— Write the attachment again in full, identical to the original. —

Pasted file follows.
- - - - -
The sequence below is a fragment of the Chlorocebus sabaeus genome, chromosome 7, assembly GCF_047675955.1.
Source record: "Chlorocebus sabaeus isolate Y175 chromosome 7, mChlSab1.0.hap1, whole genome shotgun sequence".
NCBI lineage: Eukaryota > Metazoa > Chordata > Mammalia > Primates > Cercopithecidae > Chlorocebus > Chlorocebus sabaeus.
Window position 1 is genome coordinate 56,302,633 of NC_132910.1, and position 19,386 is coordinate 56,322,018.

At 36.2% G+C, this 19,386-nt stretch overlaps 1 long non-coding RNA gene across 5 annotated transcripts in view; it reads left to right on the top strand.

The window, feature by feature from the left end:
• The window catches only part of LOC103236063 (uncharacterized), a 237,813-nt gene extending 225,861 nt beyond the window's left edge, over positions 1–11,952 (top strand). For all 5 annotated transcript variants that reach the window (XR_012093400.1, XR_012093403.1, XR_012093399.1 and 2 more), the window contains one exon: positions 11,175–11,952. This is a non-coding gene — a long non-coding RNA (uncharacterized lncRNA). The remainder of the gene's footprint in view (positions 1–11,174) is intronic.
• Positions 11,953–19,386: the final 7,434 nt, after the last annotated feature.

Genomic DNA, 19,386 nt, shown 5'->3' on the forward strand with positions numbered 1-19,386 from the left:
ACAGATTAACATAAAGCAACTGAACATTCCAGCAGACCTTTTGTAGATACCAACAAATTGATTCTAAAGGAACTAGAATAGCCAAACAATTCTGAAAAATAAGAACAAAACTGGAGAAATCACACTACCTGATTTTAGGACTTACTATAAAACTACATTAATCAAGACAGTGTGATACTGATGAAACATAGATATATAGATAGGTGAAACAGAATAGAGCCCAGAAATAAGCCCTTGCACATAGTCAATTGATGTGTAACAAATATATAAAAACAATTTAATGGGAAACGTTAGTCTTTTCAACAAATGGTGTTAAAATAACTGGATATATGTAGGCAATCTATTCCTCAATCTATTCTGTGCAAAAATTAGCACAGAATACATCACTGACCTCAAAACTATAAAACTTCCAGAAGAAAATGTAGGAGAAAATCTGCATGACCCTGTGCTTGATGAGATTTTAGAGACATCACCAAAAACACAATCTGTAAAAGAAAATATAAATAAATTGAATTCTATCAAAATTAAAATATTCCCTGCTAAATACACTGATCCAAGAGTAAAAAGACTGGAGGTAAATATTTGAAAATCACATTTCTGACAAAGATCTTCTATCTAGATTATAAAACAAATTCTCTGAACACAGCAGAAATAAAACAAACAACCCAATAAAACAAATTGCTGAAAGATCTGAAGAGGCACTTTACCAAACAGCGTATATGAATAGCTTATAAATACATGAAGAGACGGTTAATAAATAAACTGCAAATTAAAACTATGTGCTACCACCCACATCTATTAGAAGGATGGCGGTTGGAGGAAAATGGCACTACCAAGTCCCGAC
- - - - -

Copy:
The sequence below is a fragment of the Chlorocebus sabaeus genome, chromosome 7, assembly GCF_047675955.1.
Source record: "Chlorocebus sabaeus isolate Y175 chromosome 7, mChlSab1.0.hap1, whole genome shotgun sequence".
NCBI lineage: Eukaryota > Metazoa > Chordata > Mammalia > Primates > Cercopithecidae > Chlorocebus > Chlorocebus sabaeus.
Window position 1 is genome coordinate 56,302,633 of NC_132910.1, and position 19,386 is coordinate 56,322,018.

At 36.2% G+C, this 19,386-nt stretch overlaps 1 long non-coding RNA gene across 5 annotated transcripts in view; it reads left to right on the top strand.

The window, feature by feature from the left end:
• The window catches only part of LOC103236063 (uncharacterized), a 237,813-nt gene extending 225,861 nt beyond the window's left edge, over positions 1–11,952 (top strand). For all 5 annotated transcript variants that reach the window (XR_012093400.1, XR_012093403.1, XR_012093399.1 and 2 more), the window contains one exon: positions 11,175–11,952. This is a non-coding gene — a long non-coding RNA (uncharacterized lncRNA). The remainder of the gene's footprint in view (positions 1–11,174) is intronic.
• Positions 11,953–19,386: the final 7,434 nt, after the last annotated feature.

Genomic DNA, 19,386 nt, shown 5'->3' on the forward strand with positions numbered 1-19,386 from the left:
ACAGATTAACATAAAGCAACTGAACATTCCAGCAGACCTTTTGTAGATACCAACAAATTGATTCTAAAGGAACTAGAATAGCCAAACAATTCTGAAAAATAAGAACAAAACTGGAGAAATCACACTACCTGATTTTAGGACTTACTATAAAACTACATTAATCAAGACAGTGTGATACTGATGAAACATAGATATATAGATAGGTGAAACAGAATAGAGCCCAGAAATAAGCCCTTGCACATAGTCAATTGATGTGTAACAAATATATAAAAACAATTTAATGGGAAACGTTAGTCTTTTCAACAAATGGTGTTAAAATAACTGGATATATGTAGGCAATCTATTCCTCAATCTATTCTGTGCAAAAATTAGCACAGAATACATCACTGACCTCAAAACTATAAAACTTCCAGAAGAAAATGTAGGAGAAAATCTGCATGACCCTGTGCTTGATGAGATTTTAGAGACATCACCAAAAACACAATCTGTAAAAGAAAATATAAATAAATTGAATTCTATCAAAATTAAAATATTCCCTGCTAAATACACTGATCCAAGAGTAAAAAGACTGGAGGTAAATATTTGAAAATCACATTTCTGACAAAGATCTTCTATCTAGATTATAAAACAAATTCTCTGAACACAGCAGAAATAAAACAAACAACCCAATAAAACAAATTGCTGAAAGATCTGAAGAGGCACTTTACCAAACAGCGTATATGAATAGCTTATAAATACATGAAGAGACGGTTAATAAATAAACTGCAAATTAAAACTATGTGCTACCACCCACATCTATTAGAAGGATGGCGGTTGGAGGAAAATGGCACTACCAAGTCCCGAC